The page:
by Dan Rafter
Mike Hanrahan says that St. Louis is now a great story for investors.
And Hanrahan should know. He’s the senior managing director and principal for the St. Louis office of Cassidy Turley. He’s seen this Midwest city struggle during the Great Recession. And he’s seen it steadily recover since that recession ended.
Today? St. Louis still faces its challenges. But Hanrahan says that its also seeing plenty of successes.
“Several factors are behind the city’s commercial real estate recovery,” Hanrahan said. “The most important are the strong fundamentals of our market. Demand by tenants for space is strong. And occupancies and rental rates are rising. That is why investors are interested today in St. Louis.”
Hanrahan’s optimism isn’t misplaced. The St. Louis market has seen its share of significant commercial real estate deals since 2014 began. For instance, Bamboo Equity Partners, a St. Louis-based real estate firm, recently bought two office buildings in the Creve Coeur submarket for a total of $9 million.
Then there’s the new Ikea store that is slated to open in St. Louis in the fall of 2015. The famed Swedish furniture store will open in a building in the Cortex hub, a thriving St. Louis business district devoted mainly to bioscience and technology firms.
TriStar Development has brought some good news to the area, too. The company plans to build the first new speculative industrial development in the St. Louis market since 2008. The company recently broke ground on the 672,000-square-foot development at Gateway Commerce Center in Pontoon Beach, Ill.. — part of the St. Louis market — in May.
St. Louis-based Clayco is also adding some excitement to the market, breaking ground earlier this year on the country’s first virtual-care center, a project that will rise in the St. Louis suburb of Chesterfield, Mo.
The project, being undertaken for healthcare provider Mercy, will result in a four-story 120,000-square-foot facility that will house about 300 physicians, nurses, specialists and researchers. The medical personnel here will work solely on remote patient care. Mercy refers to this type of care as telehealth, with the medical provider estimating that it will oversee more than 3 million telehealth visits during the next five years. Stations at the facility will be home to multiple screens that medical providers will access to view charts, files and other information that will help them work remotely with their patients.
Clayco expects to complete the project sometime in 2015.
“We are thrilled to be a part of this developing sector of health care and to encourage Mercy as it continues to flourish and expand,” said Kirk Warden, executive vice president at Clayco, in a written statement.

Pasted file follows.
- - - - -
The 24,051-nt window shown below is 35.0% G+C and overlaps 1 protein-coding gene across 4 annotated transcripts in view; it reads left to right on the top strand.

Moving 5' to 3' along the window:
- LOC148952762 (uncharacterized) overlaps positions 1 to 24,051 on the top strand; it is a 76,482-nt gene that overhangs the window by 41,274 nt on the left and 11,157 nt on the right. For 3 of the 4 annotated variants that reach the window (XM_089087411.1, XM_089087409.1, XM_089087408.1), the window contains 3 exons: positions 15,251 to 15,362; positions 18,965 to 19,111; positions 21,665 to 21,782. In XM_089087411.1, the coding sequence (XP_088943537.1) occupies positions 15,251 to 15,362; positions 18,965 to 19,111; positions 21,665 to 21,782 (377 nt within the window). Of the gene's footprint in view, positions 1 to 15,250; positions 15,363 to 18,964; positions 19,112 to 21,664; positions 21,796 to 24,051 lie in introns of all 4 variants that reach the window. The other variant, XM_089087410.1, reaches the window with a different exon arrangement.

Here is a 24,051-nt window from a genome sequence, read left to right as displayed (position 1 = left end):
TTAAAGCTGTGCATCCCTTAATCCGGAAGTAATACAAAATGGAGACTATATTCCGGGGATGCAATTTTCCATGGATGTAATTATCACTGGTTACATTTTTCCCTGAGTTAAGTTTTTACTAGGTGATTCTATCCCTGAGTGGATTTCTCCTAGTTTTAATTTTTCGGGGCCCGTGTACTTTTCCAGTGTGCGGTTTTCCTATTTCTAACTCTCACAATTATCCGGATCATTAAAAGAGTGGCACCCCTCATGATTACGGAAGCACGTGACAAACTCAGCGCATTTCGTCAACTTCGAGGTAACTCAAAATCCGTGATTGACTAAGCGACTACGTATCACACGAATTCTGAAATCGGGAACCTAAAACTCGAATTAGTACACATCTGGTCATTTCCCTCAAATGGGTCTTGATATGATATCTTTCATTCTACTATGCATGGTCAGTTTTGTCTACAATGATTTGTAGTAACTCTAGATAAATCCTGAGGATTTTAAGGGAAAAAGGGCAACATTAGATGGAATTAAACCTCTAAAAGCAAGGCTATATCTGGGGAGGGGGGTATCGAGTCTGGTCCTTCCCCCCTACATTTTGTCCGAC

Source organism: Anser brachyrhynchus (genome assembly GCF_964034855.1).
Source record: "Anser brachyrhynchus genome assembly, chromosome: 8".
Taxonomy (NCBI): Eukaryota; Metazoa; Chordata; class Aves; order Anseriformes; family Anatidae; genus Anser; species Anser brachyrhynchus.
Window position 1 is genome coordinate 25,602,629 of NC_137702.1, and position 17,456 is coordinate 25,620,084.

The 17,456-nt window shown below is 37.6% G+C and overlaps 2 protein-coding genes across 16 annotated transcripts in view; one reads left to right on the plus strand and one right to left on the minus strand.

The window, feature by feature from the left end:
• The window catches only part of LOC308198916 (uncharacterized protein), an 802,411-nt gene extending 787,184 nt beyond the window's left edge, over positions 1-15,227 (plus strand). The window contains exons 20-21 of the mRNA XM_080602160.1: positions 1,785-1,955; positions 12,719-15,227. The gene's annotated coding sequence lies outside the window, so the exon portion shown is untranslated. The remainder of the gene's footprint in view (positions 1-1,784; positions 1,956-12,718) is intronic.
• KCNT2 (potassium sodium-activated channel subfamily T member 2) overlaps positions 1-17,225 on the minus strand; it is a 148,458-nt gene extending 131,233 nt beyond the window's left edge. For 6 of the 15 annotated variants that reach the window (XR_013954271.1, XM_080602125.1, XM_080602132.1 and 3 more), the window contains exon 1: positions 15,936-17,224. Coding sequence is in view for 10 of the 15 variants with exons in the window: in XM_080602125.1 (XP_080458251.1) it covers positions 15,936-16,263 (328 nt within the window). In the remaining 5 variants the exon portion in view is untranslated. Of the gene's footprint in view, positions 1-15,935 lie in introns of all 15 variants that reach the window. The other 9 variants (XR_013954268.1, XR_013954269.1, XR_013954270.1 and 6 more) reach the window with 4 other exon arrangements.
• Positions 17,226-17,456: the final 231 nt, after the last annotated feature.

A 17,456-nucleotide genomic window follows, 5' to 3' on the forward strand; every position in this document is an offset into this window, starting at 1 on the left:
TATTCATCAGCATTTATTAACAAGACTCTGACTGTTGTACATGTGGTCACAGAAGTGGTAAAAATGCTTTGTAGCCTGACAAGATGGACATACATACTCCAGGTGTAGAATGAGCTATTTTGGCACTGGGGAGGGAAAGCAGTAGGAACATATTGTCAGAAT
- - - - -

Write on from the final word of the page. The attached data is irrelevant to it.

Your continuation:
Hanrahan said that several commercial sectors are thriving today in St. Louis. Leading the way, though, is bulk industrial product, he said.
“It’s many of the same factors that are fueling the recovery here in general,” Hanrahan said. “Demand for space is high in the industrial sector. Tenant-improvement costs and re-tenanting costs are low. Rents are still 30 percent below historic norms. It is a pretty compelling sector for investors.”
The retail sector is strong, too, in the St. Louis market, Hanrahan said. As in many Midwest markets, grocery-anchored retail centers are performing especially well.
This isn’t unusual. As Hanrahan says, grocery sales are probably the retail sector least threatened by the growth of online shopping.
“People have to shop for groceries,” Hanrahan said. “Depending on your family, you might go to the grocery store once a week, twice a week. You’ll keep making those trips to the nearest grocery-anchored retail center.”
Of course, multi-family remains strong in the St. Louis area, too. Again, this is a common trend throughout the Midwest and the entire country.
In St. Louis, there hasn’t been much new construction in the multi-family market. This means that demand for existing apartment space — especially urban space in the heart of St. Louis — is strong.
At the same time, many St. Louis residents are still choosing to rent instead of to buy a single-family home. It’s also more difficult for residents to qualify for mortgage financing. These factors are leading to an increase in demand for apartment units.
“We have such a diversified economy here in St. Louis,” Hanrahan said. “That helps us. We don’t have the big ups and downs, either, when it comes to the commercial real estate market. We tend to be a steadier market. St. Louis is a great place to get solid cash-flow returns. That stability has protected us.”